How My Kids Inspired Me to Change My Phone Habits

Do you remember when the first smartphone came out? It was only a little more than a decade ago. A couple years later, my husband told me he wanted to upgrade from his old-school flip phone to an iPhone 4. Let me tell you, I was not on board. I remember complaining that he would be on it all the time—just like all our friends who had already converted. Fast forward to today, and I myself am the proud user of an iPhone X and am sad to say that my behaviors are probably worse than those of my friends all those years ago. It took me a while to realize I had a problem. 

I felt like my phone and social media use was average and didn’t require much change, although I would get the occasional twinge of guilt after mindlessly scrolling through Instagram while my kids were trying to get my attention. I thought this was just a new normal for parents. But then I stumbled upon A Friendly Affair, a blog by licensed clinical psychologist Dr. Katie Penry. As a specialist in women and infant mental health and a mother of two young children, Dr. Penry really gets the whole parenthood thing.

Related: 8 Tips for Raising Healthy Kids in the Age of Screens

 

“Parents today are incredibly worried about media overuse and addiction in children. Meanwhile, there is almost nothing said about parent’s media use and addiction!” said Dr. Penry. “We need to be asking what these fears say about our own dependencies and habits! We are the pioneering generation.” That was the turning point for me. I knew that I couldn’t be a positive role model for my kids when it came to smartphones if I hadn’t mastered them for myself. As the pioneering generation, we are presented with the challenge of teaching our children things we didn’t grow up learning. Apple realizes we have a problem too. With Apple’s iOS 12 software update, we got a new Screen Time feature on our iPhones and iPads designed to help us manage our technology addictions. What’s more, in the American Academy of Pediatrics latest media recommendations release, academy fellow Jenny Radesky said, “What’s most important is that parents be their child’s “media mentor.” That means teaching them how to use it as a tool to create, connect, and learn.”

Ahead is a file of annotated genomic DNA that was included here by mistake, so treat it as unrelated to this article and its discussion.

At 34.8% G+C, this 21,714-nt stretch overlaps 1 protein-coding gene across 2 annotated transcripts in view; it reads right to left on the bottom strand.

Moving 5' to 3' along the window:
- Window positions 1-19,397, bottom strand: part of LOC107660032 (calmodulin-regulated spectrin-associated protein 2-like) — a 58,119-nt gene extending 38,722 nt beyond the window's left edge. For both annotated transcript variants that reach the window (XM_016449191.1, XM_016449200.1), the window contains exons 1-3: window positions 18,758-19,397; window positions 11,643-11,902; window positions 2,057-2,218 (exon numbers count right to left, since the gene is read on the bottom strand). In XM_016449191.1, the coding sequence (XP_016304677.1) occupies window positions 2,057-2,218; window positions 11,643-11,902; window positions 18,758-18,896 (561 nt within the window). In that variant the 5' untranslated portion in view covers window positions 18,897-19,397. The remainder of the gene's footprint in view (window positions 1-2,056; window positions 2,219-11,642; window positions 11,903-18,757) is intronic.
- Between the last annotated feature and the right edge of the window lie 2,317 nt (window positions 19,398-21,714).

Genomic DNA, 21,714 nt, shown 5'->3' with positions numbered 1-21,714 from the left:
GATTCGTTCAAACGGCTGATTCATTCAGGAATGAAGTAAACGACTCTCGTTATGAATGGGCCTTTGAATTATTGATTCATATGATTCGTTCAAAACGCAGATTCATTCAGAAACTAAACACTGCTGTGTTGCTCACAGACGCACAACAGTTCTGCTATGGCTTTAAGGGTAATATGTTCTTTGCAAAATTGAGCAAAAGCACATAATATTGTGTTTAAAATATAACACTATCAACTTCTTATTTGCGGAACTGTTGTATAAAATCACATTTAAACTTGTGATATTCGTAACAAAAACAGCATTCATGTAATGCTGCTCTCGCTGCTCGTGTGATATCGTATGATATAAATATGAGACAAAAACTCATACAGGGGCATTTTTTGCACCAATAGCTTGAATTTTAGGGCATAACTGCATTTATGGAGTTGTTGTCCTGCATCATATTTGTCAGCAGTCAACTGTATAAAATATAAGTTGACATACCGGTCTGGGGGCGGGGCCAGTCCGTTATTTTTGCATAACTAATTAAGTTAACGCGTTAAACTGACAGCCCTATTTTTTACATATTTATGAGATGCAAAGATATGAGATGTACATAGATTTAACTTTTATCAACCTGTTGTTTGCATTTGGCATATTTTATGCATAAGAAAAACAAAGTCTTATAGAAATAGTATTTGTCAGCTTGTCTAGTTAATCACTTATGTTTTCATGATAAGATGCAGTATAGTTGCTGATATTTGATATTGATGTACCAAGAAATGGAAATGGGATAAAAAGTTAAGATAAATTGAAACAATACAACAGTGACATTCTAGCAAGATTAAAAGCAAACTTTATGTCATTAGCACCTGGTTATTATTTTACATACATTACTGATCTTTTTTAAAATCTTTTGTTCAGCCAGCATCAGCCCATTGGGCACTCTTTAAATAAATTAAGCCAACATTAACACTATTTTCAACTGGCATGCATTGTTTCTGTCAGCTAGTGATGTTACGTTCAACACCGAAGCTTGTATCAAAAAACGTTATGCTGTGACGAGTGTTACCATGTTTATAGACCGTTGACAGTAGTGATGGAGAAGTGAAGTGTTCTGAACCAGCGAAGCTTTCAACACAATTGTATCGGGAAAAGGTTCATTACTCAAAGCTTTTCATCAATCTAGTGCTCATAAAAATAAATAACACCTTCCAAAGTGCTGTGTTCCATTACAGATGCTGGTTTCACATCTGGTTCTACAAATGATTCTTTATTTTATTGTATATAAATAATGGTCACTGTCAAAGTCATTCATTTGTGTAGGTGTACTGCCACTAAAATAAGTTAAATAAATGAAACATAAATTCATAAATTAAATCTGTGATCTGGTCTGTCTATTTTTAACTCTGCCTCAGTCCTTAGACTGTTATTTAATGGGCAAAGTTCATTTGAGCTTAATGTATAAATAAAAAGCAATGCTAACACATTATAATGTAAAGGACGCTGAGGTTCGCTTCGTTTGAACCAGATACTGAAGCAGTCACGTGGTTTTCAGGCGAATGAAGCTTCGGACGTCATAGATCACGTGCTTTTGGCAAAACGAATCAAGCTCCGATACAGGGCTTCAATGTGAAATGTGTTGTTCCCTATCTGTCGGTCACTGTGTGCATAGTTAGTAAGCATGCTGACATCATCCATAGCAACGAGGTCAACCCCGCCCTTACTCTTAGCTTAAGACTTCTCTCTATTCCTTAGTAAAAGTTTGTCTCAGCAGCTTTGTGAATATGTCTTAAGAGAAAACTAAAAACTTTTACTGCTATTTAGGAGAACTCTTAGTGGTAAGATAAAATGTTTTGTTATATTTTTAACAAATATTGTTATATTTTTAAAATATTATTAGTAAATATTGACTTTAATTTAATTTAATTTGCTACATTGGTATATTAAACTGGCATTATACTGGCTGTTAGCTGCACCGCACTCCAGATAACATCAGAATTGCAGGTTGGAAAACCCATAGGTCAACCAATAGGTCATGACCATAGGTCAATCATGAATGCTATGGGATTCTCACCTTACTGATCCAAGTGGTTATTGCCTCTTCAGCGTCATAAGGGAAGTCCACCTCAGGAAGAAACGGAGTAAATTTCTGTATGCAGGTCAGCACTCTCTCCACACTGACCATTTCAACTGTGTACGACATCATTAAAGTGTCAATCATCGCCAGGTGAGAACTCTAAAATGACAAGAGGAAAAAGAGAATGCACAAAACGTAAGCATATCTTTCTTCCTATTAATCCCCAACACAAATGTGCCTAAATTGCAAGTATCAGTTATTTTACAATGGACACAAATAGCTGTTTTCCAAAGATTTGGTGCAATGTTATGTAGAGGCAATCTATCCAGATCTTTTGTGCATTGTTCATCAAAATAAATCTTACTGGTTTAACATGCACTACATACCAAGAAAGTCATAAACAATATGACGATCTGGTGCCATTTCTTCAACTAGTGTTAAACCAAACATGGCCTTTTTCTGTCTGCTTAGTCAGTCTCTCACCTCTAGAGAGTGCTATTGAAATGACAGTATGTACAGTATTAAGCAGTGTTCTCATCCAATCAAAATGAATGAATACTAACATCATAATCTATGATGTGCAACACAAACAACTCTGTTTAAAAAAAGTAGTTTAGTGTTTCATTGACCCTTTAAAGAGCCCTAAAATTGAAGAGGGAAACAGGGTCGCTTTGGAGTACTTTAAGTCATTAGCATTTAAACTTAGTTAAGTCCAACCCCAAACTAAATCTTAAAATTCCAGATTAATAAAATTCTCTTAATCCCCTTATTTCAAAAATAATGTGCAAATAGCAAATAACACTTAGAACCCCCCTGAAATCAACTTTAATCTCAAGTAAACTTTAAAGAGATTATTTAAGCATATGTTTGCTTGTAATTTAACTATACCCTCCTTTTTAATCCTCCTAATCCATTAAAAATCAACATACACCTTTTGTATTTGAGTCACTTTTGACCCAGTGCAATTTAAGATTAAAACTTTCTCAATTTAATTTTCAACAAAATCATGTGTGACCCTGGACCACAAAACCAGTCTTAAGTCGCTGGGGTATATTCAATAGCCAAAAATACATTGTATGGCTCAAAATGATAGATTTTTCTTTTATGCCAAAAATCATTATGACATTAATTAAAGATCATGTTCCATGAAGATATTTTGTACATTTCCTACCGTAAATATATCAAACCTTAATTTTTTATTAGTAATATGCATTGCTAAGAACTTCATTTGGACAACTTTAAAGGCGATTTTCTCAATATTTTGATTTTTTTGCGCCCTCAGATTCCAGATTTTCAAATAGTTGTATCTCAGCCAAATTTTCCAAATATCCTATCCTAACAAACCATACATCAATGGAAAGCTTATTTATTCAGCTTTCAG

This sounds great, but you (as I did) might still be asking if changing your personal habits is really worth the sacrifice. According to the Centers for Disease Control and Prevention, positive verbal and non-verbal interaction with parents is extremely important for the brain development of children, especially in the first eight years of their lives. So, essentially, looking up is one of the biggest investments in your child’s brain growth that you can make. That’s crazy! I wanted to know more. I wanted to be better, for myself and for my family.

This led me back to Dr. Penry’s blog where I found The Look Up Challenge, a free seven-day program I could do at home in under 10 minutes a day, which was perfect for my busy and limited personal time (a.k.a. parenting). At first, I was worried I’d have to give up all the things I love about my phone. I mean, have you ever experienced Snapchat filters? They’re pretty wonderful. I have since learned that it’s not only OK to enjoy our smartphones, it’s crucial, since we literally live in a world where we need them. I use my phone to work, get time-sensitive emails, and stay in contact with family.

Lessons Learned from the Look Up Challenge

Here are my biggest takeaways from The Look Up Challenge that I hope will help you use media with intention, whether to benefit your own life or to better connect with your kids.

Don’t Worry About Time Limitations